Josh: What would you do differently? What did you do right? What are some things that you thought, man, I’m really proud of are things that man I really screwed up that I would do differently? What are some things you can kind of pay it forward and pass back to our members?
Dave: Yeah, that’s a powerful that’s a powerful question, brother. There are so many different moments. But the first one is this the very first time we got interviewed on a like a pundit network. It was Squawk Box and the guy on the show there was trying to break my stones a little bit. And he sits me other than get yourself a reality TV show, what would you tell people they needed to do to be a successful real estate investor? And I coined a phrase back then that I’ve kept true to even up to today. And that’s educate, don’t speculate. I again, educate, don’t speculate. I think that’s probably a powerful, powerful strategy because everybody wants to pontificate about how smart they are. Like the talkers, you know what I mean, instead of the doers and surrounding yourself with people who are smarter than you is important, man.
Dave: I mean, I don’t want to be the smartest guy in the room. As CEO, if the CEO of this company today, you know, I’m not the smartest guy on my team. I just know how to attract the right people to make that team proficient. Right. So I think humility is important. I think Conga man, this isn’t like a passive, I think I’ll just dip my toe into real estate. Even as the passive investors like the doctors and the lawyers and the people that we take checks from for one hundred thousand dollars. You know, although it’s a passive investment for them, they still engage with us so that they know what’s going on. Pay attention. My first mentor used to say that to me all the time. He’d smack me upside the head. He said, hey, are you paying attention today? Are you asking questions? Just because they say a 401K is good? Is it? Ask some questions.
Dave:Just because they say saving money is right? Is it? Ask some questions or pay attention? And then find somebody that you can align yourself with. And it’s not always reciprocity. You and I know this to be fact, right. Reciprocity is critical. There’s an upside for you to do this call with me. There’s an upside for me to do this call with you. At the same time, it’s a couple of dudes who’ve known each other a long time and enjoy each other’s company. So it’s not work. It’s fun. But reciprocity is important. And I can’t tell you, and I’m sure you’ve experienced, too, how many newer investors they’re like. What should I do? I always say to them, here’s what you do first.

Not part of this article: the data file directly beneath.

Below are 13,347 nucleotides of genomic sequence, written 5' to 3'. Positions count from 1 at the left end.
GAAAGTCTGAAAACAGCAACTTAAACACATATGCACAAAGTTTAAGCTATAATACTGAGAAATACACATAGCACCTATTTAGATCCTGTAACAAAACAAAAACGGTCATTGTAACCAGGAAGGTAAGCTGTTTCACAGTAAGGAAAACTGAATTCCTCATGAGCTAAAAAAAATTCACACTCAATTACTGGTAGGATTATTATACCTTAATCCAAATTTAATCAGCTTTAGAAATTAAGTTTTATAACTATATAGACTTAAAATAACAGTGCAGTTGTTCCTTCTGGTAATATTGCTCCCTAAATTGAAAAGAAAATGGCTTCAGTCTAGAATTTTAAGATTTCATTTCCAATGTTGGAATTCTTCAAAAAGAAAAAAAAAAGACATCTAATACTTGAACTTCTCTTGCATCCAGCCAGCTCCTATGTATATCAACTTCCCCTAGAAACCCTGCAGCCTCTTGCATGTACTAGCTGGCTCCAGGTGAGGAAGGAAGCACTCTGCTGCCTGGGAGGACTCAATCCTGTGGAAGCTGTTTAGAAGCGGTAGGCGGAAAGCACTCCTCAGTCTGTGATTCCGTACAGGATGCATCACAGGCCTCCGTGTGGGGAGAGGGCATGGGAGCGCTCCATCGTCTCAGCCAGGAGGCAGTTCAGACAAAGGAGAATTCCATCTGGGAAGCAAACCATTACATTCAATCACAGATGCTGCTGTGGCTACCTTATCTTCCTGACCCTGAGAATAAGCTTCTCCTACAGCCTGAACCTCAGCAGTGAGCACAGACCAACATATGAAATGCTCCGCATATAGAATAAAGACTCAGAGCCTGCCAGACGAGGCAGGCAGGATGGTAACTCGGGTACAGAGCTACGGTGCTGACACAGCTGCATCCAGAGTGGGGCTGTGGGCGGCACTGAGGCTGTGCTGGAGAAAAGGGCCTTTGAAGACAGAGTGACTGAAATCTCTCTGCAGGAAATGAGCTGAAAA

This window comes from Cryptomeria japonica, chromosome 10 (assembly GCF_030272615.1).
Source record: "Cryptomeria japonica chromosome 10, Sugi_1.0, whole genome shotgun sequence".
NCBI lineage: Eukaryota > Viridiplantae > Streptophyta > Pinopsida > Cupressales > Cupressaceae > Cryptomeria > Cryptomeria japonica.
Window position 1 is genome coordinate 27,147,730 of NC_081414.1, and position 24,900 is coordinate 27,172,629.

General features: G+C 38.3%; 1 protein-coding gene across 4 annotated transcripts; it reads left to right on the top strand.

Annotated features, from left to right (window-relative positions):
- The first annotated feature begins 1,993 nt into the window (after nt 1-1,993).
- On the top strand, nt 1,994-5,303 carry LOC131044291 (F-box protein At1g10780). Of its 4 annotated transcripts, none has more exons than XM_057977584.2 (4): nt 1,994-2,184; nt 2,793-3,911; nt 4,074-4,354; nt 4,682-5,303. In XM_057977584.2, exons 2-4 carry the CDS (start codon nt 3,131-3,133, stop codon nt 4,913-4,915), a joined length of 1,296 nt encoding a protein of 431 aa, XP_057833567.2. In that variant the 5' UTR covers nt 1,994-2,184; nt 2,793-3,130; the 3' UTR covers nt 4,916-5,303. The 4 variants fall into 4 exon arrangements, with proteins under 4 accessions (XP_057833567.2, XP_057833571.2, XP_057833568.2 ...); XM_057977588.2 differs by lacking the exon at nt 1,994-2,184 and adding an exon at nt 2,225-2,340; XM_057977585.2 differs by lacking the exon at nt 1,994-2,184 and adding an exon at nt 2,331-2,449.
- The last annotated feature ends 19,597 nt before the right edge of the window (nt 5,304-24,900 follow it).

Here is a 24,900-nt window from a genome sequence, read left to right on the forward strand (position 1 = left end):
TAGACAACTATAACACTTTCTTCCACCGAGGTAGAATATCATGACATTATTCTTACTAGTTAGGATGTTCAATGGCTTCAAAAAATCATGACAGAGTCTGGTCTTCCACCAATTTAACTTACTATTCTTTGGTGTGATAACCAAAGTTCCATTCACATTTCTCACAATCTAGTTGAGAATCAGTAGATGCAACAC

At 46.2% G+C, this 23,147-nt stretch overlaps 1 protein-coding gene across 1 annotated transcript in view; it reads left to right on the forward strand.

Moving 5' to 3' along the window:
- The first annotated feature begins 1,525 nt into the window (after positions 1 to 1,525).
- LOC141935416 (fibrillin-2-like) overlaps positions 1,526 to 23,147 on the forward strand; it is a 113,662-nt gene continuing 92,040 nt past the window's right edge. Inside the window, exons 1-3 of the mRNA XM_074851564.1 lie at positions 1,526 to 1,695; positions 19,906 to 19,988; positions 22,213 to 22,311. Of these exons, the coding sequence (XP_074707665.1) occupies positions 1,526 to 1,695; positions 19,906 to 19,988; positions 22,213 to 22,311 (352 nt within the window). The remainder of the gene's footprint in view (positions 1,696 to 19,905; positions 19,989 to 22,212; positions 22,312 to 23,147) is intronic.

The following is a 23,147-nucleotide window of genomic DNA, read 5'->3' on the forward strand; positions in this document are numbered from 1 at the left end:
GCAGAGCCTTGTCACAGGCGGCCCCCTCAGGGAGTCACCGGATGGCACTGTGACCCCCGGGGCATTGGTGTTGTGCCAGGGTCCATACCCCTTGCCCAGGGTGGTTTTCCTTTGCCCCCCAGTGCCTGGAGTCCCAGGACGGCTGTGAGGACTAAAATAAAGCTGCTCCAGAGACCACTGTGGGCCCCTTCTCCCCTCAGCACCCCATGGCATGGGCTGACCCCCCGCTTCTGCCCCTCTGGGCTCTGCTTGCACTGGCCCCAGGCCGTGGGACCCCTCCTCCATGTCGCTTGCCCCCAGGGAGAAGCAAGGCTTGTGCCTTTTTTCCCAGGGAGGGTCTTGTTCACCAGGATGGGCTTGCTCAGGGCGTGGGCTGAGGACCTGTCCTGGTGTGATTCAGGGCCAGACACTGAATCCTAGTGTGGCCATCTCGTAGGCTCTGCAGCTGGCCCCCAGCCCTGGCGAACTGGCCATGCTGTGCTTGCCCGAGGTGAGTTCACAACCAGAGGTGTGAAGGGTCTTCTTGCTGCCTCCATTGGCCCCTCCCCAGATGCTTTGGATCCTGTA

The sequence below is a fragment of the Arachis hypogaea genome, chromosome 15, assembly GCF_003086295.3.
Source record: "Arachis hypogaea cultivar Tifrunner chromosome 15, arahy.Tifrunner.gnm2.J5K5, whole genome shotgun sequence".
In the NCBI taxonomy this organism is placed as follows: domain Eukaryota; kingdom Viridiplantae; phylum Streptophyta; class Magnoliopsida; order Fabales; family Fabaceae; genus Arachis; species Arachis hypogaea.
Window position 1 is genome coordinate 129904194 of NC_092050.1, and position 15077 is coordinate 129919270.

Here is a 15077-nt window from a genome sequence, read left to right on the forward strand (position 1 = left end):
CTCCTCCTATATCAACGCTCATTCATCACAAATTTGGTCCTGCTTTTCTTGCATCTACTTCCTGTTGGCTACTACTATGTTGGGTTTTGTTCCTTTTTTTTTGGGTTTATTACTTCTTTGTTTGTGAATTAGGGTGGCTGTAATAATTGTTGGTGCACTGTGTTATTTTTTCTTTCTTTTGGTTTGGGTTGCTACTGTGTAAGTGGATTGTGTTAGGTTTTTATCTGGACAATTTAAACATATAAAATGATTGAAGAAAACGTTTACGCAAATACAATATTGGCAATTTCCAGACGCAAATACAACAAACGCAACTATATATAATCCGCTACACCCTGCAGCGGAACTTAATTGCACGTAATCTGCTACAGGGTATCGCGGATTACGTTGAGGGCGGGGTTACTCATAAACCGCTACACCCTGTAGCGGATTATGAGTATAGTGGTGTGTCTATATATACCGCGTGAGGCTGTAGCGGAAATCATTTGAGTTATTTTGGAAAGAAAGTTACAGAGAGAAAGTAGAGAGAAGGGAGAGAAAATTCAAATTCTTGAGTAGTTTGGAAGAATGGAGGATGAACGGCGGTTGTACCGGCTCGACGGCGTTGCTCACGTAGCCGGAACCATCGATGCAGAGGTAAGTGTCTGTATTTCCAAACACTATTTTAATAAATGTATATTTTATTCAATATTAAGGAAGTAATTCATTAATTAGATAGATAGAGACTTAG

Dave: You find out what skills you have now that you can bring to somebody like me. If you’re a younger generation, is it your online ability, your computer skills? Can you make some phone calls? Can you drop some fliers? Can you participate in some way if you don’t have Ben Franklins to put into the gang? Because if you don’t have the Benjamins, people go, well you need money to make money. Well, that’s what the rich people tell the poor people so they don’ try and come in and take the money.
Dave: I don’t know if in all of that blurb if there’s a couple of gems in there, Josh. Commitment, man. Commitment, courage, commitment. And just understand. Always play worst case scenario. What’s the worst thing? Somebody says no. Yeah. Celebrate the nos cause you’re getting closer to a yes.
Josh: Absolutely. I talk about to my audience a lot like you may have a goal that you want to accomplish this year and a lot of times within this year, like people say, well, I’ve never done a real estate deal, but I want to make a million bucks. So, okay, let’s make that the goal. Let’s make it the goal this year, because you’re passionate for it. However, if you don’t accomplish it this year, don’t give up on the goal of a million dollars. Just stick with it until you actually hit that million dollars. Like, I’ve got note cards. I’ve got these three by five note cards I keep with me. And I remember writing these out in 2017. Things I wanted relationships, house, car changes, cash flow, equity, everything in my personal life, my relationship, life, my financial life, a number of things. Those things have happened, which is awesome. A number of them have not happened.